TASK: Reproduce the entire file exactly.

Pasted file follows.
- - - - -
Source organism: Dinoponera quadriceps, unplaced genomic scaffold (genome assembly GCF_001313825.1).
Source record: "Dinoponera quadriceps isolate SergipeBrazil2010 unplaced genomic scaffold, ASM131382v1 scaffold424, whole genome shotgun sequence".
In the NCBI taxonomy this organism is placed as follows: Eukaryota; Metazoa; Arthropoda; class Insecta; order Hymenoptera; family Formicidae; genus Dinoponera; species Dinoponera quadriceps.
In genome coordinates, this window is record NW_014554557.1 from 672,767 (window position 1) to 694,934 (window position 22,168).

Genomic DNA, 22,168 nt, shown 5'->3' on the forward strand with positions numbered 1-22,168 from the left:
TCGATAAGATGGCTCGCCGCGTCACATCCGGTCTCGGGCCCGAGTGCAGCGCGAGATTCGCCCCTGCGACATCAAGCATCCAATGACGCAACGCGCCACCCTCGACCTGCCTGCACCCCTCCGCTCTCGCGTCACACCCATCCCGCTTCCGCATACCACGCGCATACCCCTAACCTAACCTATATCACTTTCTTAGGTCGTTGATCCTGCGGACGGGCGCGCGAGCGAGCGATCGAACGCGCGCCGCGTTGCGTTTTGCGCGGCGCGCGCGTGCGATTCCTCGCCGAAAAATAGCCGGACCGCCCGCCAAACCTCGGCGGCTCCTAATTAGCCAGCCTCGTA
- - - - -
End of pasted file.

Source organism: Dinoponera quadriceps, unplaced genomic scaffold (genome assembly GCF_001313825.1).
Source record: "Dinoponera quadriceps isolate SergipeBrazil2010 unplaced genomic scaffold, ASM131382v1 scaffold424, whole genome shotgun sequence".
In the NCBI taxonomy this organism is placed as follows: Eukaryota; Metazoa; Arthropoda; class Insecta; order Hymenoptera; family Formicidae; genus Dinoponera; species Dinoponera quadriceps.
In genome coordinates, this window is record NW_014554557.1 from 672,767 (window position 1) to 694,934 (window position 22,168).

Genomic DNA, 22,168 nt, shown 5'->3' on the forward strand with positions numbered 1-22,168 from the left:
TCGATAAGATGGCTCGCCGCGTCACATCCGGTCTCGGGCCCGAGTGCAGCGCGAGATTCGCCCCTGCGACATCAAGCATCCAATGACGCAACGCGCCACCCTCGACCTGCCTGCACCCCTCCGCTCTCGCGTCACACCCATCCCGCTTCCGCATACCACGCGCATACCCCTAACCTAACCTATATCACTTTCTTAGGTCGTTGATCCTGCGGACGGGCGCGCGAGCGAGCGATCGAACGCGCGCCGCGTTGCGTTTTGCGCGGCGCGCGCGTGCGATTCCTCGCCGAAAAATAGCCGGACCGCCCGCCAAACCTCGGCGGCTCCTAATTAGCCAGCCTCGTA